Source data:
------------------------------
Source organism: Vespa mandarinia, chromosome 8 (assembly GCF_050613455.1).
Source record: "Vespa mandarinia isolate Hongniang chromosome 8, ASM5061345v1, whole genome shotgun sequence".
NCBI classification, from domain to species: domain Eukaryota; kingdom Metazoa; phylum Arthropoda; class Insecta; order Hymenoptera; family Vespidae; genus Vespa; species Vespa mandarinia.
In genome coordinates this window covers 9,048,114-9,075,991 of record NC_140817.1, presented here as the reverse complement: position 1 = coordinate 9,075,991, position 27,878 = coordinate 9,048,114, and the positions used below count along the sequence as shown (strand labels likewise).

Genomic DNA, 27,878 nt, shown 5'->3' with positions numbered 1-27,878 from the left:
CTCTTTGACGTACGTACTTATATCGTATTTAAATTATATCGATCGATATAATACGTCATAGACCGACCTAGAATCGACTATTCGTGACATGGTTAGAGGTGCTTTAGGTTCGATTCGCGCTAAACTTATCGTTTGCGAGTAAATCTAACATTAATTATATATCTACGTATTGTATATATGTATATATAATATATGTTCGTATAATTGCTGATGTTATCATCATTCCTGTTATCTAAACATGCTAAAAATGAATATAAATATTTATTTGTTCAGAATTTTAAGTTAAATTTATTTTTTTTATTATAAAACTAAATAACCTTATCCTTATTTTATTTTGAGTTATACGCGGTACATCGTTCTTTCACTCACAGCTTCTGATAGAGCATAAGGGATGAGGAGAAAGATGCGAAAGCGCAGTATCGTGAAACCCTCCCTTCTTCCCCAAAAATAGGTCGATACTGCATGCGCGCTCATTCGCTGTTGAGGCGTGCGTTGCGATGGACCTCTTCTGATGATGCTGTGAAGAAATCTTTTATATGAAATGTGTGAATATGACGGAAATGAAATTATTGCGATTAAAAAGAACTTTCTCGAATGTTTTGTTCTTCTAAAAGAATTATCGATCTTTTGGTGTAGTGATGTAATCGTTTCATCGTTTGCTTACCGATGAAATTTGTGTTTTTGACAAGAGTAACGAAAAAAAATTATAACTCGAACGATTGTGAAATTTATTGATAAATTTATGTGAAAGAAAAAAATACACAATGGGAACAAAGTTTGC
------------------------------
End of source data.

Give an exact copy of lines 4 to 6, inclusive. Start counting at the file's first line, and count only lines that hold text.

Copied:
In genome coordinates this window covers 9,048,114-9,075,991 of record NC_140817.1, presented here as the reverse complement: position 1 = coordinate 9,075,991, position 27,878 = coordinate 9,048,114, and the positions used below count along the sequence as shown (strand labels likewise).

Genomic DNA, 27,878 nt, shown 5'->3' with positions numbered 1-27,878 from the left:
CTCTTTGACGTACGTACTTATATCGTATTTAAATTATATCGATCGATATAATACGTCATAGACCGACCTAGAATCGACTATTCGTGACATGGTTAGAGGTGCTTTAGGTTCGATTCGCGCTAAACTTATCGTTTGCGAGTAAATCTAACATTAATTATATATCTACGTATTGTATATATGTATATATAATATATGTTCGTATAATTGCTGATGTTATCATCATTCCTGTTATCTAAACATGCTAAAAATGAATATAAATATTTATTTGTTCAGAATTTTAAGTTAAATTTATTTTTTTTATTATAAAACTAAATAACCTTATCCTTATTTTATTTTGAGTTATACGCGGTACATCGTTCTTTCACTCACAGCTTCTGATAGAGCATAAGGGATGAGGAGAAAGATGCGAAAGCGCAGTATCGTGAAACCCTCCCTTCTTCCCCAAAAATAGGTCGATACTGCATGCGCGCTCATTCGCTGTTGAGGCGTGCGTTGCGATGGACCTCTTCTGATGATGCTGTGAAGAAATCTTTTATATGAAATGTGTGAATATGACGGAAATGAAATTATTGCGATTAAAAAGAACTTTCTCGAATGTTTTGTTCTTCTAAAAGAATTATCGATCTTTTGGTGTAGTGATGTAATCGTTTCATCGTTTGCTTACCGATGAAATTTGTGTTTTTGACAAGAGTAACGAAAAAAAATTATAACTCGAACGATTGTGAAATTTATTGATAAATTTATGTGAAAGAAAAAAATACACAATGGGAACAAAGTTTGC